December 08, 2005

Don't Recite "Meet the Parents" While Flying Out of Miami

by Armen

Along with the title, I've had a few thoughts running through my head following the shooting of Alpizar by Federal Air Marshals yesterday. First, Chris Matthews (my favorite Darrell Hammond character on SNL) asked if the Air Marshals were at risk of being sued. The answer of course is yes, but I don't know if the suit will be 12(b)(6)ed based on qualified immunity. So if anyone knows the answer to this, I'd definitely like to know.

Second, I couldn't help but chuckle (and no disrespect to the deceased) during the Gov newsconference yesterday. It sure sounds like this incident is a bureaucratic nightmare. Fed Air Marshals involved in a shooting. But shooting took place in the airport, so Miami-Dade PD has jurisdiction. FBI investigating possible terrorist related crimes or other crimes on the airplane. TSA in charge of passenger security, and so on. It is certainly refreshing to see government streamlined [sarcasm]. More substantively, if a few questions from reporters have to be passed around among the four people in charge of various aspects of the investigation, I would really hate to imagine how the actual investigation is going to be conducted.

Lastly, perhaps it's because I'm outlining for tax, but I'm reminded of Gilliam v. Commissioner, 5 T.C.M. 515 (1986) (holding that a Schizo going nuts on a flight, attacking a passenger, and getting charges against him dismissed for temporary insanity cannot claim a deduction for the legal fees as a business expense). So pre 9/11 you don't get a tax write off if you go nuts on a flight, post 9/11 you get shot. This paragraph is meant to be snide and not serious. The serious side of me has not fully thought about how it would even be feasible to train Air Marshals to distinguish the mentally ill from actual threats.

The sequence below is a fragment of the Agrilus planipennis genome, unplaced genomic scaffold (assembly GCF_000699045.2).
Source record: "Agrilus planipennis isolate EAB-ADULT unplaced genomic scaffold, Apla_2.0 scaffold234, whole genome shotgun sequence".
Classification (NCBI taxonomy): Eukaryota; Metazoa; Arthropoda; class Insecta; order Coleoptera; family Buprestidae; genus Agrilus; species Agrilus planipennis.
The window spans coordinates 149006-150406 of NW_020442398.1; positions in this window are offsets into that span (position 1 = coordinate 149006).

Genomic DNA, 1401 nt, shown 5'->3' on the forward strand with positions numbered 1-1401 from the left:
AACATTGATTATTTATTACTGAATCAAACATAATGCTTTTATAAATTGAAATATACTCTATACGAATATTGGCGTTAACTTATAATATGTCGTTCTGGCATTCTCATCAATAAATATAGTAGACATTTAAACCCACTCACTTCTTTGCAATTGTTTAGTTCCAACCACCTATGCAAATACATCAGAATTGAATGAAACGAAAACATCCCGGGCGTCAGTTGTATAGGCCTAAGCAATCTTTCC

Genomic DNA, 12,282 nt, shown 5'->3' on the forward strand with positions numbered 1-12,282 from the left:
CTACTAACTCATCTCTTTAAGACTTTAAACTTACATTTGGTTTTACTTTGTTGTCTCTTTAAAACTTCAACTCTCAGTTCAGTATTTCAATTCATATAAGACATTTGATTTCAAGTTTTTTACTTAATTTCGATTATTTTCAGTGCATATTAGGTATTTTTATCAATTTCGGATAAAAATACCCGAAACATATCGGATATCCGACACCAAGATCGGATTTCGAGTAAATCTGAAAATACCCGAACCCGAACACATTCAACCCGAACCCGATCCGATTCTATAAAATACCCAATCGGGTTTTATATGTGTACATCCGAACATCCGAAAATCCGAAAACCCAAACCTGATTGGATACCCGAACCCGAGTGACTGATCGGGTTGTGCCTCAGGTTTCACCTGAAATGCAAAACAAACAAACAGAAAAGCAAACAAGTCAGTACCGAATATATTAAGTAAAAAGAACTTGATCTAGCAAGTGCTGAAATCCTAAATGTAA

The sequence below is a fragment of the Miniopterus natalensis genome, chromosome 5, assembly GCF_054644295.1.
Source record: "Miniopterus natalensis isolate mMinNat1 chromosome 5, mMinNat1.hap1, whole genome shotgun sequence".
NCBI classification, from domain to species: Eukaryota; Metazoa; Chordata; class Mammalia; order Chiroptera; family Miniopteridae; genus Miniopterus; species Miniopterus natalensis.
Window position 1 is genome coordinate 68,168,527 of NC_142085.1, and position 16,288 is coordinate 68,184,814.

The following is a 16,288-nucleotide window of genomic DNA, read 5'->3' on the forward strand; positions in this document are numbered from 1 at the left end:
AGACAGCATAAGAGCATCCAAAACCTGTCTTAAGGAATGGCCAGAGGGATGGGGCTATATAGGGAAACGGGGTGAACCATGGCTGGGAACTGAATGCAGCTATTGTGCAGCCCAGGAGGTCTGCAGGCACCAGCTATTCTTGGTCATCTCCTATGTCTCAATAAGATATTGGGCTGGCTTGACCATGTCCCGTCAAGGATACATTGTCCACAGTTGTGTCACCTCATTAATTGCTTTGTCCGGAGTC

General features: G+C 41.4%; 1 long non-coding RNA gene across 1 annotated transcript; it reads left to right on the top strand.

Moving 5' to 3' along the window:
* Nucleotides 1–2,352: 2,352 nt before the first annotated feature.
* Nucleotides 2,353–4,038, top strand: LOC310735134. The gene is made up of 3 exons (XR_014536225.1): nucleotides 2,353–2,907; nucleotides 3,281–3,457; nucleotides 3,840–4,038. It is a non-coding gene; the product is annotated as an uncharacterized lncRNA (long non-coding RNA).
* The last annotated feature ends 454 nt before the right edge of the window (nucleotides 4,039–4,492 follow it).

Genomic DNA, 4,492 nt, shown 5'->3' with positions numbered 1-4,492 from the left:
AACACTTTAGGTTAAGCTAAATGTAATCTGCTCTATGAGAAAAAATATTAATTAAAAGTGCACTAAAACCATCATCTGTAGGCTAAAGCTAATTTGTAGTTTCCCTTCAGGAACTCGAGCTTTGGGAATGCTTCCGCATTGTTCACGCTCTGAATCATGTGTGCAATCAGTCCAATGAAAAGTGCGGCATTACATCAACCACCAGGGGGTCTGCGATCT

December 8, 2005 02:55 PM | TrackBack


I'm outlining both Tax and Federal Courts myself, so I feel your pain. A qualified immunity defense fails if the federal officer violated “clearly established statutory or constitutional rights of which a reasonable person would have known.” Harlow v. Fitzgerald, 457 U.S. 800 (1982). This is a high standard to meet. According to the Supreme Court, the reasonable officer has to have known that his or her specific conduct was impermissible. Anderson v. Creighton, 483 U.S. 635 (1987). Considering the large burden the defense puts on plaintiffs, and that the defense is not just immunity from liability, but immunity from suit, the federal marshals will definitely bring a motion to dismiss on qualified immunity grounds. And if they fail there, they will try again on summary judgment.


Posted by: Nick at December 8, 2005 11:52 PM

It sounds like the marshal just followed the policy, which is always to shoot to kill. I don't think this necessarily is the best policy, but this seems like an instance of acting not only under color of law, but actually following the law. A suit should be against the Air Marshal Service or whoever promulgates the rules, not the individual who followed the rules.

Posted by: PG at December 10, 2005 05:42 PM

The policy is to shoot to kill if there is a perceived threat of loss of life. I see room for going after the individuals too.

Posted by: Armen at December 10, 2005 11:58 PM
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